Color for Days: Wilson Chronosonic XVX, D'Agostino Relentless Epic, Stromtank, Nordost, and More

Gone are the days of blacks and grays. Thanks in large part to the new face of Wilson Audio, color reigned supreme in Audio Reference Munich's impressive Atrium spread.

It's not that you can't buy a Wilson speaker in traditional Brooks Brothers meets Provo garb. But for those who wish to brighten up the show, Wilson presented its Chronosonic XVX with one of its four new "Season" color highlights (below). Rather than asking the price, I greatly enjoyed what I saw and focused on the music, which in this case was a Schedrin encore, performed by pianist Simon Trpceski and recorded just a few days earlier by Wilson's Peter McGrath, shown in the heading photograph.

Making the music possible were D'Agostino's new Relentless Epic monoblock amplifiers ($349,000/pair) and Epic 800 Mono Amplifiers ($194,500/pair). The former upgrades the original Relentless, which appeared four years ago. The latter, which combines new circuit sections and components into a smaller-than-Relentless Epic chassis, joined forces with the three-chassis Relentless preamplifier, the XVX, Nordost Odin 2 cabling, and unheard-by-me Momentum phono preamplifier and VPI turntable to produce stellar sound. All electronics took full advantage of the stable battery power supplied by a Stromtank High Power S-5000 (below), which distributed power via Nordost Odin 2 cabling. For a review of the smaller Stromtank S-1000, see the forthcoming August issue. As you will read, the Stromtank was anything but an afterthought.

In a lengthy press release that offers far more detail than what follows, D'Agostino wrote, "The Relentless 800 Epic employ an all-new, fully complementary topology based around a precision input stage that maintains an essentially perfect balance between the positive and negative components of the signal. Any distortion artifacts that appear on one half of the signal will also appear on the other half, and thus cancel each other. Gain circuits operate in the current domain, assuring the amplifiers' performance does not fluctuate regardless of the speaker demand... New input stage devices deliver a 300% increase in current as compared to the previous devices."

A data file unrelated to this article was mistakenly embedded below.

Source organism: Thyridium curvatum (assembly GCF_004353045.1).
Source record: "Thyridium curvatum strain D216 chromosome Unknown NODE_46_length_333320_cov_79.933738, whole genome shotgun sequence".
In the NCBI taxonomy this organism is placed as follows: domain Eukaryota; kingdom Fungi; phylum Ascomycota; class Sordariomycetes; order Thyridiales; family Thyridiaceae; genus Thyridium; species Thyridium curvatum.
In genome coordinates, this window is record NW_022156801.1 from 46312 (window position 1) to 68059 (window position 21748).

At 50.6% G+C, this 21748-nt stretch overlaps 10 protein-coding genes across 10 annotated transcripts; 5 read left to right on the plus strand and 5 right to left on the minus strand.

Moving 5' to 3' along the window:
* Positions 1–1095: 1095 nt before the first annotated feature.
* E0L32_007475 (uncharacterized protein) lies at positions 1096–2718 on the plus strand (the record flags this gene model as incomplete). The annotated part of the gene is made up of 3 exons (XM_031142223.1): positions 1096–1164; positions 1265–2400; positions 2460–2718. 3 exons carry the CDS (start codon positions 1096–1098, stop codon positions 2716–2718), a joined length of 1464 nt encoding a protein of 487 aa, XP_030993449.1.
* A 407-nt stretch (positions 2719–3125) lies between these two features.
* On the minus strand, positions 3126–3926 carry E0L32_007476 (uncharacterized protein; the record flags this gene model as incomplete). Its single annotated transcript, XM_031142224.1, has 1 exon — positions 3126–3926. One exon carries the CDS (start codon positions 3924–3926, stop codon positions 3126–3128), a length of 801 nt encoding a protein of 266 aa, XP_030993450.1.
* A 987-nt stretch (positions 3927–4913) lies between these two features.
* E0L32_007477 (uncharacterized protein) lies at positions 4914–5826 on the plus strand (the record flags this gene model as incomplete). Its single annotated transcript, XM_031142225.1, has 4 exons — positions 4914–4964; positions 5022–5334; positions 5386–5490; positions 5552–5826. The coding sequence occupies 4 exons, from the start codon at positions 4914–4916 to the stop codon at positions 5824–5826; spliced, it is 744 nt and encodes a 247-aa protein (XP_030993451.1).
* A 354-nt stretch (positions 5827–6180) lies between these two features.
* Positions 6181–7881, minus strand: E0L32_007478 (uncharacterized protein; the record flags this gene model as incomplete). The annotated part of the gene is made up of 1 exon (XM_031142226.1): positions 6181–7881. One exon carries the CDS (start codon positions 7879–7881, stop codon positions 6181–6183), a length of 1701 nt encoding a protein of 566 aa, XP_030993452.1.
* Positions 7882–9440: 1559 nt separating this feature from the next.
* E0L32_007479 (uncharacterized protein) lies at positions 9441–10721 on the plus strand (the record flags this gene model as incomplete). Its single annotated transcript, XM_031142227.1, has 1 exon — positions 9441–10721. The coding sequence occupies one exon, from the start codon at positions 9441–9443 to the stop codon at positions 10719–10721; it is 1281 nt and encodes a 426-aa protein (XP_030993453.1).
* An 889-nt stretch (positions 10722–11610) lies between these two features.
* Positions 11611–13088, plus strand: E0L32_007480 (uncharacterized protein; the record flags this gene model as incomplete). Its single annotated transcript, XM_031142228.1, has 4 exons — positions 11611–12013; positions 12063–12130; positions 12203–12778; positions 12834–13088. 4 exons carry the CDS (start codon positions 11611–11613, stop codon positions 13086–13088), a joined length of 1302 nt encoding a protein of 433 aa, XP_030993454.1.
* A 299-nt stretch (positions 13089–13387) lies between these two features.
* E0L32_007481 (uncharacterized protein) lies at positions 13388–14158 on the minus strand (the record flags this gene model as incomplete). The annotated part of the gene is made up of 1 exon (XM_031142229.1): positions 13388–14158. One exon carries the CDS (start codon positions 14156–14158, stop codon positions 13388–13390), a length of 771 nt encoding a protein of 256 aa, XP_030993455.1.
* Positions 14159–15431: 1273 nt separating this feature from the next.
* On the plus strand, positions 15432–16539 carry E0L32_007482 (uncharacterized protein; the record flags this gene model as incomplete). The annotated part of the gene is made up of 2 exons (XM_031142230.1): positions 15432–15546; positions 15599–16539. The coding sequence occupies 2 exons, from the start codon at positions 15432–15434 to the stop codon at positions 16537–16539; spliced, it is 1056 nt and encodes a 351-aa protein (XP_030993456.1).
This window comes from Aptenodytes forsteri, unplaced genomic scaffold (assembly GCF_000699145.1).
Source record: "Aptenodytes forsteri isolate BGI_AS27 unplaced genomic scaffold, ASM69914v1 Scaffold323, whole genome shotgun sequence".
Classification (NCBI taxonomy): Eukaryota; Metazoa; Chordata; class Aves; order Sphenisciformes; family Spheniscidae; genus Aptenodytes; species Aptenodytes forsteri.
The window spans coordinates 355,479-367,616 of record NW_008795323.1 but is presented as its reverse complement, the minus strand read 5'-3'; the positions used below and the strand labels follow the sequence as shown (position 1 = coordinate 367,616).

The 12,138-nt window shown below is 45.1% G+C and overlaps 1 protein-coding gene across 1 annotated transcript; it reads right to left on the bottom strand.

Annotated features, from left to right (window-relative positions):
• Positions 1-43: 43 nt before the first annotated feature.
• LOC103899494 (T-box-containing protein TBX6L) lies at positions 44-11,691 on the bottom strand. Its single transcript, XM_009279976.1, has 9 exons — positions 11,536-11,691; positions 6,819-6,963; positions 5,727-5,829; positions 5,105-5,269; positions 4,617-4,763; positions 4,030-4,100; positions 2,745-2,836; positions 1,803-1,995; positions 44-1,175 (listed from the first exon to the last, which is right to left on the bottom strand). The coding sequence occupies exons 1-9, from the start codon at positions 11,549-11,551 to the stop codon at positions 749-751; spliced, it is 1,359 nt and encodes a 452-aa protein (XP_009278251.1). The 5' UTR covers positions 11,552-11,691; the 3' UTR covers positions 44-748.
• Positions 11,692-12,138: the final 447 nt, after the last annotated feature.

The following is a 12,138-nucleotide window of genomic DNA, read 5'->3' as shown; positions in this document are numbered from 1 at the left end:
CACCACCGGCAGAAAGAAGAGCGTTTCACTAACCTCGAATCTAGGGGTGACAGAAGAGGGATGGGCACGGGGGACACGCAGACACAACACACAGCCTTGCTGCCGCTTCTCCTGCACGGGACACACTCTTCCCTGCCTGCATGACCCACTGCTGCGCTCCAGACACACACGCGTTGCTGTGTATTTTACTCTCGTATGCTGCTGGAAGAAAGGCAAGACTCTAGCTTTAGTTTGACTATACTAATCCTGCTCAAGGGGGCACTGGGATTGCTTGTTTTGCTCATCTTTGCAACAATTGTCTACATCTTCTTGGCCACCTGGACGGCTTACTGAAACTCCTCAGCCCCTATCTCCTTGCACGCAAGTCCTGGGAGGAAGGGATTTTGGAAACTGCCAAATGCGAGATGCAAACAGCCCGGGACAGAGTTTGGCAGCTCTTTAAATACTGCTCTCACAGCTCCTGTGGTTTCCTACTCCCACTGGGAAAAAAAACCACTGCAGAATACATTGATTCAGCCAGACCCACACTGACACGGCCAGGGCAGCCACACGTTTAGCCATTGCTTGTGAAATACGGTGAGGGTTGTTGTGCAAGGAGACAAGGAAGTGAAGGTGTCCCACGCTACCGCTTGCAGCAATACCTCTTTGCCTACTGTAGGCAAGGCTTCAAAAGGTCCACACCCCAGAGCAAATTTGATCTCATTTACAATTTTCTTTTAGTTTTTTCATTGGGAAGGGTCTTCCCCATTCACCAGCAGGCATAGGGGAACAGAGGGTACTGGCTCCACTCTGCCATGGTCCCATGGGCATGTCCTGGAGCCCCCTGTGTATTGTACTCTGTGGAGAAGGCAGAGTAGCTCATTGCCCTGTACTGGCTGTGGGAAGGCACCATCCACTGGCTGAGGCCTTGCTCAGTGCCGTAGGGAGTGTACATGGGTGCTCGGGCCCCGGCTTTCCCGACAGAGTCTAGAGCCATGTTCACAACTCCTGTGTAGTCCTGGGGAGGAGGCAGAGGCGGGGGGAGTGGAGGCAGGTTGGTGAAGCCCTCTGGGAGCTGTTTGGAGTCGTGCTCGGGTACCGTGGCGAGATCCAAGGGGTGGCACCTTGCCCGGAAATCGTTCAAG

D'Agostino claims extended low and high frequency performance, reduced distortion at both frequency extremes, and an open-loop linearity approach that obviates the need for global negative feedback. A nearly 50% increase in operating bias translates into more class-A sound and consistent temperatures that avoid extremes. (I suppose that means that you'll have to fry your eggs elsewhere.) "Additional regulation circuitry prevents any AC power anomalies from upsetting the amplifiers' input circuitry."

The Relentless Epic contains 112 matching high-output transistors, while the smaller Epic 800 contains 84. The Epic 800 has a power supply with a nearly-4kVA transformer and 400,000µF capacitance.

Every existing Relentless amplifier can be upgraded to Relentless Epic level for $49,500/pair. The Relentless Epic 800 will begin shipping in Q4 in standard silver or black finish. According to D'Agostino's Bill McKiegan (above), "We upgraded the original Relentless to Relentless Epic because the smaller ones sounded so good."

One enticing tidbit omitted from the press release: The new 800 Epic, which has not yet begun to ship, will be available with an optional, Roon-certified DAC module. Additional information is slow in coming from multiple companied because a lot of people who attended Munich High End and dined/communed without masks have come down with COVID. This writer stuck to his usual platypus face alter ego identity, only ate outdoors, and returned home COVID-free. As mentioned in the introduction to our AXPONA 2022 coverage, I enjoy being a duck-billed platypus. Platypi, as I'm wont to call them, are a protected species. I'll take all the protection I can get.